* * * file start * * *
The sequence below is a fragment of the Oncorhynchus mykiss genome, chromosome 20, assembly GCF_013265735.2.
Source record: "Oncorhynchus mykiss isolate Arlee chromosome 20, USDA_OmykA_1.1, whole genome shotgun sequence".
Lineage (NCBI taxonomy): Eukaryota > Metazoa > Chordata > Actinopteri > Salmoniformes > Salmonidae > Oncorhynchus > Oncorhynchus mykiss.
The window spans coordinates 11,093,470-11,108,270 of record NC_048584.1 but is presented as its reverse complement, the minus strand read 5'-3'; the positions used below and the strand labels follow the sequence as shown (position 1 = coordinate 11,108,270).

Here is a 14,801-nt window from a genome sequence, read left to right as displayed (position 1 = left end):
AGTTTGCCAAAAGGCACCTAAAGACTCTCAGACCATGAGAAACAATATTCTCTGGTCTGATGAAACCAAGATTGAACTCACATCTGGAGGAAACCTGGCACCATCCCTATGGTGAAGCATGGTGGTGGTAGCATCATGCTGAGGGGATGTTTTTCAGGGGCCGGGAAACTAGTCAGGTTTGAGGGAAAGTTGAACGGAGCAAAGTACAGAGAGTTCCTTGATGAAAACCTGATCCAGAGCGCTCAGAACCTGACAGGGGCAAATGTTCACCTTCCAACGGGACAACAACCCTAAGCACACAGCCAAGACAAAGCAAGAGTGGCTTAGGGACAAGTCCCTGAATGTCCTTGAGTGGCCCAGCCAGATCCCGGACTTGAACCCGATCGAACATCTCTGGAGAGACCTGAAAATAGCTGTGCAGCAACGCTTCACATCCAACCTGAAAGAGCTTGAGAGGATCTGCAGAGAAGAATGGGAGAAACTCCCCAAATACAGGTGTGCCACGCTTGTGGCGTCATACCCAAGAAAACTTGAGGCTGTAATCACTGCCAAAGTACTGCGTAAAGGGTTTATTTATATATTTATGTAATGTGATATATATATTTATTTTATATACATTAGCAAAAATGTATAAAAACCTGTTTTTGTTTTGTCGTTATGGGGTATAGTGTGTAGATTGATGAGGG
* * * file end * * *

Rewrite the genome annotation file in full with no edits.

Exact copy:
The sequence below is a fragment of the Oncorhynchus mykiss genome, chromosome 20, assembly GCF_013265735.2.
Source record: "Oncorhynchus mykiss isolate Arlee chromosome 20, USDA_OmykA_1.1, whole genome shotgun sequence".
Lineage (NCBI taxonomy): Eukaryota > Metazoa > Chordata > Actinopteri > Salmoniformes > Salmonidae > Oncorhynchus > Oncorhynchus mykiss.
The window spans coordinates 11,093,470-11,108,270 of record NC_048584.1 but is presented as its reverse complement, the minus strand read 5'-3'; the positions used below and the strand labels follow the sequence as shown (position 1 = coordinate 11,108,270).

Here is a 14,801-nt window from a genome sequence, read left to right as displayed (position 1 = left end):
AGTTTGCCAAAAGGCACCTAAAGACTCTCAGACCATGAGAAACAATATTCTCTGGTCTGATGAAACCAAGATTGAACTCACATCTGGAGGAAACCTGGCACCATCCCTATGGTGAAGCATGGTGGTGGTAGCATCATGCTGAGGGGATGTTTTTCAGGGGCCGGGAAACTAGTCAGGTTTGAGGGAAAGTTGAACGGAGCAAAGTACAGAGAGTTCCTTGATGAAAACCTGATCCAGAGCGCTCAGAACCTGACAGGGGCAAATGTTCACCTTCCAACGGGACAACAACCCTAAGCACACAGCCAAGACAAAGCAAGAGTGGCTTAGGGACAAGTCCCTGAATGTCCTTGAGTGGCCCAGCCAGATCCCGGACTTGAACCCGATCGAACATCTCTGGAGAGACCTGAAAATAGCTGTGCAGCAACGCTTCACATCCAACCTGAAAGAGCTTGAGAGGATCTGCAGAGAAGAATGGGAGAAACTCCCCAAATACAGGTGTGCCACGCTTGTGGCGTCATACCCAAGAAAACTTGAGGCTGTAATCACTGCCAAAGTACTGCGTAAAGGGTTTATTTATATATTTATGTAATGTGATATATATATTTATTTTATATACATTAGCAAAAATGTATAAAAACCTGTTTTTGTTTTGTCGTTATGGGGTATAGTGTGTAGATTGATGAGGG